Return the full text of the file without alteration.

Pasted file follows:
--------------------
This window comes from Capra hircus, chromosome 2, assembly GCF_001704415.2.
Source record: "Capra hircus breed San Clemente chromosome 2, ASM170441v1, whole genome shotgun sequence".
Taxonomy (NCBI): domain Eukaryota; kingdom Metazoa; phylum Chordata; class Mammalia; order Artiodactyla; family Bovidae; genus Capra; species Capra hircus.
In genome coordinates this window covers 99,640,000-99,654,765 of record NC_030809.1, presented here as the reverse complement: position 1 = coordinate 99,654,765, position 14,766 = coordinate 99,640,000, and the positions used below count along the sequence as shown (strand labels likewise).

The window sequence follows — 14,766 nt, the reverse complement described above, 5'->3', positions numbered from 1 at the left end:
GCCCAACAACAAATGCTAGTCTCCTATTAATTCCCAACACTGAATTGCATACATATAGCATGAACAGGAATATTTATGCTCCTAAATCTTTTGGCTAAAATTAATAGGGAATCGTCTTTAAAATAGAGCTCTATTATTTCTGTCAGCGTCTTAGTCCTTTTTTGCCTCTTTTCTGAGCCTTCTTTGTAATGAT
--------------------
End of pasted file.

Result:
This window comes from Capra hircus, chromosome 2, assembly GCF_001704415.2.
Source record: "Capra hircus breed San Clemente chromosome 2, ASM170441v1, whole genome shotgun sequence".
Taxonomy (NCBI): domain Eukaryota; kingdom Metazoa; phylum Chordata; class Mammalia; order Artiodactyla; family Bovidae; genus Capra; species Capra hircus.
In genome coordinates this window covers 99,640,000-99,654,765 of record NC_030809.1, presented here as the reverse complement: position 1 = coordinate 99,654,765, position 14,766 = coordinate 99,640,000, and the positions used below count along the sequence as shown (strand labels likewise).

The window sequence follows — 14,766 nt, the reverse complement described above, 5'->3', positions numbered from 1 at the left end:
GCCCAACAACAAATGCTAGTCTCCTATTAATTCCCAACACTGAATTGCATACATATAGCATGAACAGGAATATTTATGCTCCTAAATCTTTTGGCTAAAATTAATAGGGAATCGTCTTTAAAATAGAGCTCTATTATTTCTGTCAGCGTCTTAGTCCTTTTTTGCCTCTTTTCTGAGCCTTCTTTGTAATGAT